Milking the way

Spreading its wings from Sangrur in Punjab to UP hinterlands and from the suburban Andhra to Maharshtra, the Mother Dairy, country’s leading milk products marketing firm under the National Dairy Development Board (NDDB) has enriched the farmers they engage with before feeding the big cities. Its impeccable network and ‘supply chain’ calls for replication across spectrum, reports Mohd. Mustaquim
Milking the way

Sukhdev Prasad, a dairy farmer in a village of Badaun in Uttar Pradesh, who owns six buffaloes, as he produces 15 to 18 liters of milk twice in a day. He pours the milk at the collection centre, which is managed by a villager, called sahayak, from the same place. The sahayak makes payments to him on a daily basis. The sahayak brings the milk to the nearby chilling centre which is located at Bisauli.

This is how the things roll out across 12 districts of western Uttar Pradesh around which Mother Dairy collects milk through producers’ institutions (PI). The milk producing organisation has organised dairy farmers into PIs in the villages where it collects the milk from. The dairy farmers pour the milk at the collection units of the producers’ institutions having weighing machines and testing facilities. The sahayaks, who are appointed by the farmers, collect milk from them at collection centres, collect payments from the bank and distributes to the dairy farmers. He is the interface between Mother Dairy and works as intermediary. As compensation, the sahayaks get a certain commission or a fixed salary.

Interestingly, every village where dairy farmers are the members of producers’ institutions, Mother Dairy has installed chilling centres, in case of its absence, the sahayaks take care of the milk up to the nearby bulk coolers. The whole process of procurement from farmers to chilling centers takes 3-4 hours.  Meanwhile at the bulk coolers, the dairy organisation has storage tanks, the milk is recharged there and the tanks get emptied and cleaned every day. Thereafter the milk is brought up to the chilling centres, where it is re-chilled. Through insulated containers, milk is brought to the processing unit. However, it takes almost two hours from chilling centres to the processing unit, depending upon what is the distance around them. If it is located very far away places like Raebareli in Uttar Pradesh, it takes eight hours. If it is very near like Badaun or Aligarh, it takes lesser time.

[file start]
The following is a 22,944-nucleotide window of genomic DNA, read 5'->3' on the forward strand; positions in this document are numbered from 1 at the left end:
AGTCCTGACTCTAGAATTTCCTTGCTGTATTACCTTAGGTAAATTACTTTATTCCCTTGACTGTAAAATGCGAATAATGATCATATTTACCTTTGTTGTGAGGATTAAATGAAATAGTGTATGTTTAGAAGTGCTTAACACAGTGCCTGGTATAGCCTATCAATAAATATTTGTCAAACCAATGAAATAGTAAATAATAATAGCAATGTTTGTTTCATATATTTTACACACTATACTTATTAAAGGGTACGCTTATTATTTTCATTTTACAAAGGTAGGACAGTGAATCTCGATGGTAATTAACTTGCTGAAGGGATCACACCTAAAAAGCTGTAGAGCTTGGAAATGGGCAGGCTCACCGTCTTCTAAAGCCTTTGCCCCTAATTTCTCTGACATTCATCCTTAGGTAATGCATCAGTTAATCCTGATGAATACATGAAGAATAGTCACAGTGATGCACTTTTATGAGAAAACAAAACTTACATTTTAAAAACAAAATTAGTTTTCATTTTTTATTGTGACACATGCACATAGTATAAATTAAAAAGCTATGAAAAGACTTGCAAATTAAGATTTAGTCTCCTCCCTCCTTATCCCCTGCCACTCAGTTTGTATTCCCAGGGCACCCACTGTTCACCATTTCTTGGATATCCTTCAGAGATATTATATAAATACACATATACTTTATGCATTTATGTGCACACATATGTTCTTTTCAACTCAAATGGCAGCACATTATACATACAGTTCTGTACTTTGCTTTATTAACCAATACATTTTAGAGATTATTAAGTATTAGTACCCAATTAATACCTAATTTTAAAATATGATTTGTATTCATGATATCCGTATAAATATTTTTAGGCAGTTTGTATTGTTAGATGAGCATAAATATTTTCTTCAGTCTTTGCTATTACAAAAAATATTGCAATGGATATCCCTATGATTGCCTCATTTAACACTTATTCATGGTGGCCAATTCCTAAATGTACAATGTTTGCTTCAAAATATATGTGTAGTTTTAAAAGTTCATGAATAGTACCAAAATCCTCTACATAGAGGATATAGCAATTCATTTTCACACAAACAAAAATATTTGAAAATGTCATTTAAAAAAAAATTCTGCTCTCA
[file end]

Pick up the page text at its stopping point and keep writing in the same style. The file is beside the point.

While talking about the essence of milk procurement, the Business Head of Mother Dairy’s Milk Division, Amitava Mukherjee said, “procurement has been developed into a science, which is the backbone of our system. Britannia and Nestle have failed, because they did not understand the science of procurement. We perhaps have the most well established procurement system in the country. In fact, the farmers and sahayaks are the unsung heroes of this business.”

Mukharjee further elaborated on the milk procurement as he said “there are two kinds of fields, green fields and brown fields, Brown field is the contract farming and we more often procure milk on brown fields. Without this expertise, one cannot be in this business,”